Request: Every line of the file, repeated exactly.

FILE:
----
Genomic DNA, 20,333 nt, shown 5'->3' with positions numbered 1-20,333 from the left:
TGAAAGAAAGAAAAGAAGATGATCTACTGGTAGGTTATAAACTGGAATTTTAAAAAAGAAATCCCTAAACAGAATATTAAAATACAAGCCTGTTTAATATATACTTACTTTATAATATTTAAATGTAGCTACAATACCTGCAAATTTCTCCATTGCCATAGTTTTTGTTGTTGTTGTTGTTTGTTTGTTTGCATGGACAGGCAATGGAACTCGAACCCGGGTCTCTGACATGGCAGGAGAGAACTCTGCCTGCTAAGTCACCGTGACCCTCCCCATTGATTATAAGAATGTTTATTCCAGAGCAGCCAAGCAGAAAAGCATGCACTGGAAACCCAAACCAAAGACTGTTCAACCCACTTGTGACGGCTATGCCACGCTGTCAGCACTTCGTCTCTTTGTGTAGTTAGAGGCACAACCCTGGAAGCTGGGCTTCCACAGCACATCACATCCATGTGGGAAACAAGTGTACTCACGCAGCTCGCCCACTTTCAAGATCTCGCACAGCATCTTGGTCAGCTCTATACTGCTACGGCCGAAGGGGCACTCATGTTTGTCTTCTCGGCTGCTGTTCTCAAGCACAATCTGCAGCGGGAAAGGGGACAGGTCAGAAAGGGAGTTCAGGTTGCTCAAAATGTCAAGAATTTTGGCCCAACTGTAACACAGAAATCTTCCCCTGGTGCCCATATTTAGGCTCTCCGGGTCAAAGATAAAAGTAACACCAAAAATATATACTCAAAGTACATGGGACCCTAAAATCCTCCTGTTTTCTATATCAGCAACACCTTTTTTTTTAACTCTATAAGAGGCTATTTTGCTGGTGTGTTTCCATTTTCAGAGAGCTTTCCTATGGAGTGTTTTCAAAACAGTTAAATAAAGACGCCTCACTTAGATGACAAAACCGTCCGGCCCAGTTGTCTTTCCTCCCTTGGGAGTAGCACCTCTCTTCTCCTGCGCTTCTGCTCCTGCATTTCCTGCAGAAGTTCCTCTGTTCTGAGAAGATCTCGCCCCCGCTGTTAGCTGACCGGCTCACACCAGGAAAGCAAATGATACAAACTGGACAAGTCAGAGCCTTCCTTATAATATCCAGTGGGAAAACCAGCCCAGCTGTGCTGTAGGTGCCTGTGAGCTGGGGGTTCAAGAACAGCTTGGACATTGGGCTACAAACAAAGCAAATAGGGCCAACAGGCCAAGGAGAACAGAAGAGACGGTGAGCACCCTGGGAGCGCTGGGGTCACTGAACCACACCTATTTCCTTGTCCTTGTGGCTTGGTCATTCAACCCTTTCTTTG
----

Genomic DNA, 20,333 nt, shown 5'->3' with positions numbered 1-20,333 from the left:
TGAAAGAAAGAAAAGAAGATGATCTACTGGTAGGTTATAAACTGGAATTTTAAAAAAGAAATCCCTAAACAGAATATTAAAATACAAGCCTGTTTAATATATACTTACTTTATAATATTTAAATGTAGCTACAATACCTGCAAATTTCTCCATTGCCATAGTTTTTGTTGTTGTTGTTGTTTGTTTGTTTGCATGGACAGGCAATGGAACTCGAACCCGGGTCTCTGACATGGCAGGAGAGAACTCTGCCTGCTAAGTCACCGTGACCCTCCCCATTGATTATAAGAATGTTTATTCCAGAGCAGCCAAGCAGAAAAGCATGCACTGGAAACCCAAACCAAAGACTGTTCAACCCACTTGTGACGGCTATGCCACGCTGTCAGCACTTCGTCTCTTTGTGTAGTTAGAGGCACAACCCTGGAAGCTGGGCTTCCACAGCACATCACATCCATGTGGGAAACAAGTGTACTCACGCAGCTCGCCCACTTTCAAGATCTCGCACAGCATCTTGGTCAGCTCTATACTGCTACGGCCGAAGGGGCACTCATGTTTGTCTTCTCGGCTGCTGTTCTCAAGCACAATCTGCAGCGGGAAAGGGGACAGGTCAGAAAGGGAGTTCAGGTTGCTCAAAATGTCAAGAATTTTGGCCCAACTGTAACACAGAAATCTTCCCCTGGTGCCCATATTTAGGCTCTCCGGGTCAAAGATAAAAGTAACACCAAAAATATATACTCAAAGTACATGGGACCCTAAAATCCTCCTGTTTTCTATATCAGCAACACCTTTTTTTTTAACTCTATAAGAGGCTATTTTGCTGGTGTGTTTCCATTTTCAGAGAGCTTTCCTATGGAGTGTTTTCAAAACAGTTAAATAAAGACGCCTCACTTAGATGACAAAACCGTCCGGCCCAGTTGTCTTTCCTCCCTTGGGAGTAGCACCTCTCTTCTCCTGCGCTTCTGCTCCTGCATTTCCTGCAGAAGTTCCTCTGTTCTGAGAAGATCTCGCCCCCGCTGTTAGCTGACCGGCTCACACCAGGAAAGCAAATGATACAAACTGGACAAGTCAGAGCCTTCCTTATAATATCCAGTGGGAAAACCAGCCCAGCTGTGCTGTAGGTGCCTGTGAGCTGGGGGTTCAAGAACAGCTTGGACATTGGGCTACAAACAAAGCAAATAGGGCCAACAGGCCAAGGAGAACAGAAGAGACGGTGAGCACCCTGGGAGCGCTGGGGTCACTGAACCACACCTATTTCCTTGTCCTTGTGGCTTGGTCATTCAACCCTTTCTTTG